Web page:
The average comprehensibility of data is by definition questionable. Even if the world is a computer simulation, the feeling of what we call experience cannot be a simple line of code if interpretation and signifier differ. If data amounts to chemical particles, the enigma or singularity of self remains. The fact that we live already in an understanding of data and that the meaning of data is at the same time shrouded in blinding light proves the necessity of asking: what is “being data”? And what about “living in the era of data”? If we could transform a human past into data, how would we interpret and organize it, and who would do it? What would the first second of any existence look like if it could be universalized? An explosion of multiplicity that finds its limit in the emergence of the concept of one? One second. One multiplicity. One sense of feeling and observing around. We are, it seems, born as observers. I remember the first seconds of my daughter, observing around with apprehension and curiosity, her eyes wide open, perhaps the only part of her body that was not still made of folds.

I did not know if I were awake in that elevator, or to be more precise, I knew I was experiencing an intermediate and painful state between dreaming and being awake, because of the obligation to go to school. Hence the disparate mind-pops. Hence the need on the way to school for an imperative, a unifying principle that would organise and filter the uncontrolled data, not only as consciousness but as personality or character. Infinite regression of memories: me thinking of my young self in an elevator thinking of a previous familiar and supposedly anecdotic relation to another human, herself a consciousness filled with memories of memories, unified only in my disunified mind. I had gone on thinking, while I was awake, about what I had just been day-dreaming, and these thoughts could not be defined; it seemed to me that I myself, in that elevator — which was not elevating me but going down —, was not the subject of my life, or more precisely that this subject was not self-evident data, but a question and a challenge.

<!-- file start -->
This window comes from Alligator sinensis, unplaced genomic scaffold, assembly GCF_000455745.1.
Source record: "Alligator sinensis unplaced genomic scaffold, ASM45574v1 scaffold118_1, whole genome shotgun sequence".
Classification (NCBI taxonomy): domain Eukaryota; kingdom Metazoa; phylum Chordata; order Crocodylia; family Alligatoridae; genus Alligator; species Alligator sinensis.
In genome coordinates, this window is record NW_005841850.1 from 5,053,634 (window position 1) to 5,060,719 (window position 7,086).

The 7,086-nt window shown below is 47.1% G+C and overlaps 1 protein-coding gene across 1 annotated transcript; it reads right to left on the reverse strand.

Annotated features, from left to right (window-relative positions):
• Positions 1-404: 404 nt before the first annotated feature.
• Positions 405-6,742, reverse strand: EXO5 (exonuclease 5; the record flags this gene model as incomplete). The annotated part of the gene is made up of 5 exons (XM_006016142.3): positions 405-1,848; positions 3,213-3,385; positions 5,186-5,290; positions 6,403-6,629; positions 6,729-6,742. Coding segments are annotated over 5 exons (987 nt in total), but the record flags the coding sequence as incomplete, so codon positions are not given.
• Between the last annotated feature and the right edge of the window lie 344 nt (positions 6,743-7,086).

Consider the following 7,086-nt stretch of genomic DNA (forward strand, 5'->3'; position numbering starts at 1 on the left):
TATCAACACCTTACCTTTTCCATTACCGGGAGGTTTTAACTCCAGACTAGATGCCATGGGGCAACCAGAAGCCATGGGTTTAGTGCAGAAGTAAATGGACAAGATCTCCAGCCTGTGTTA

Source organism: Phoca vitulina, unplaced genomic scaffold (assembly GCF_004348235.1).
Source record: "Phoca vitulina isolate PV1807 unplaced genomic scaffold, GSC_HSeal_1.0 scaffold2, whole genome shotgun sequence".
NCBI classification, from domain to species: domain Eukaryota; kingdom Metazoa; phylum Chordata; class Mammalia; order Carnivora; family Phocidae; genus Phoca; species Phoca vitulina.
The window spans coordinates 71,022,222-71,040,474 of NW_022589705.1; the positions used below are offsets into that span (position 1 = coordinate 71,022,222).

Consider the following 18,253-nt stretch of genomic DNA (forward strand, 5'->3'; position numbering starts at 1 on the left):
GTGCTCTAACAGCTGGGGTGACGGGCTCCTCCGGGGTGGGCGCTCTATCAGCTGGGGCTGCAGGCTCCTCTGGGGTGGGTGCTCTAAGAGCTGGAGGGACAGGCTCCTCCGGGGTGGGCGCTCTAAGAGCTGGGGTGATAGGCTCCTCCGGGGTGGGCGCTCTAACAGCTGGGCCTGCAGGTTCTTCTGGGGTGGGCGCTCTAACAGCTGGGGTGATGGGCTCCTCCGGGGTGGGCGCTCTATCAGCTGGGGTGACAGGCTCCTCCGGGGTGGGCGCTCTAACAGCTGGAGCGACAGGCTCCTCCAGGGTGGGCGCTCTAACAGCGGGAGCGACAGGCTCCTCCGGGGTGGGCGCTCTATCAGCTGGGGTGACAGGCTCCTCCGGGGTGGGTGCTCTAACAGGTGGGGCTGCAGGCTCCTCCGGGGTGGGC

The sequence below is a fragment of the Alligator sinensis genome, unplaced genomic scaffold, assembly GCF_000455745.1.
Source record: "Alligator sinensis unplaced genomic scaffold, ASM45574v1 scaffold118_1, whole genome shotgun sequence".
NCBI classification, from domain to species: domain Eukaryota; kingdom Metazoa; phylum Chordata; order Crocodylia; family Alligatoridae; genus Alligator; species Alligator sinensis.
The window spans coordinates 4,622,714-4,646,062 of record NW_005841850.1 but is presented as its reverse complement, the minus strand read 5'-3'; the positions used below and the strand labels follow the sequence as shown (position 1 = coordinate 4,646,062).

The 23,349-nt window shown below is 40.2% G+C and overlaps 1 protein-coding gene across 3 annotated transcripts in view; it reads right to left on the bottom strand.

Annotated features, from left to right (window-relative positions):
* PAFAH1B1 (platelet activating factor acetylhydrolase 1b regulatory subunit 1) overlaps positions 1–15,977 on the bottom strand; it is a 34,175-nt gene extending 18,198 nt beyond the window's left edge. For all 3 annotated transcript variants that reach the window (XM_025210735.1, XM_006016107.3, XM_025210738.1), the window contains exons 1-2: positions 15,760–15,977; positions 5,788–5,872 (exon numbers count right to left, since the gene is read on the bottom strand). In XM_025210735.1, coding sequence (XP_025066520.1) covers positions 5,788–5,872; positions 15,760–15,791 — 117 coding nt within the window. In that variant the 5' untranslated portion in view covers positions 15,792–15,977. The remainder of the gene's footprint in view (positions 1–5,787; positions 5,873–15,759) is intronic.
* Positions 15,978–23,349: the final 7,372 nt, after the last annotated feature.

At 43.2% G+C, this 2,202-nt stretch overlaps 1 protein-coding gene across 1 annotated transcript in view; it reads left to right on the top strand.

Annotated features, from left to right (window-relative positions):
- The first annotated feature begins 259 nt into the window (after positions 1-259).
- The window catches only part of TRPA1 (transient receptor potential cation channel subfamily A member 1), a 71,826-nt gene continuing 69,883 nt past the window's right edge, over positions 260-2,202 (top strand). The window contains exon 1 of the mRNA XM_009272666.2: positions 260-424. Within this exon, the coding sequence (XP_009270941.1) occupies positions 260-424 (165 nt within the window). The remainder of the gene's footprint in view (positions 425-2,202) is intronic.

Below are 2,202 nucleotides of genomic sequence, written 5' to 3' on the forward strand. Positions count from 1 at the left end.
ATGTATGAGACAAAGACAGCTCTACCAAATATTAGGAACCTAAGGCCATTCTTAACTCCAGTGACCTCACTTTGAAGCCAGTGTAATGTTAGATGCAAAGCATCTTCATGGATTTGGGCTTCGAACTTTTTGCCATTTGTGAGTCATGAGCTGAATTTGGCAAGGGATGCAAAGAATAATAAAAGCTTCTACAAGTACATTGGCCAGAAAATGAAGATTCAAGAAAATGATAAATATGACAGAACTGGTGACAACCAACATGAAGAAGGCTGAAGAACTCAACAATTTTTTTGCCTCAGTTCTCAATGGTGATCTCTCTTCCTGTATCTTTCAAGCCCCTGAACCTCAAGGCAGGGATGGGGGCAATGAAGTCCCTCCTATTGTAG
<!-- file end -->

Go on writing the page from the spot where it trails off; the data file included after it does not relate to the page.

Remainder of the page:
Regarding, understanding and grasping, choosing, and gaining access to, might appear to be attitudes of inquiry into data, but the acceptation that data is a given, almost imposed by the etymology of the term, can be questioned. Data is construed, it might also be elaborated as we consider it, perhaps — as often noted — invented by the observer. But invented from which material if not another form of data? What is the data of data? The being that has the character of datasein has a relation to the question of life as Creal itself, creation of the real independently of any creator. There seems to be a priority of data, but is it a primordiality? If infinite probability is the prima materia that I call Creal without being able to define it as data would be defined, is this a given matter (data again) or a process of giving (plenteous) meaning (sense creation)?

Can we go beyond impressions that persist or alternatively vanish after we awake, in a state of darkness, perhaps pleasant and restful, perhaps disturbing? I remember a photograph of a young boy socially defined as me at six or seven, siting in a field with a horse in the background. The grass is green, and I am smiling. I have no recollection of the actual day when this image was taken, and since the photograph itself has disappeared, it stands in my mind — and in the mind of a few others — as a bridge between two erased realities. I remember I looked like I was smiling, but I don’t remember how it felt to be smiling when I was six or seven, not even if my appearance of joy was authentic or a practical pose. I don’t remember if I could hear the whistling of trains or the note of a bird in the forest. But I am aware that the photograph, even in my mind, is bordered by rectangular limits, hiding what cannot be seen, what could not be heard. One photo. One moment. One person and one horse. Cuts or folds in the stuff of the Creal, folds — Leibnizian or not — in the prima materia, which appear like reality-cuts. Or cuts and leaps between multiverses that seem like existential folds to an active impression and experience of reality. A science of being (ontology) is a crealectic; it is also a henology, a science of unification.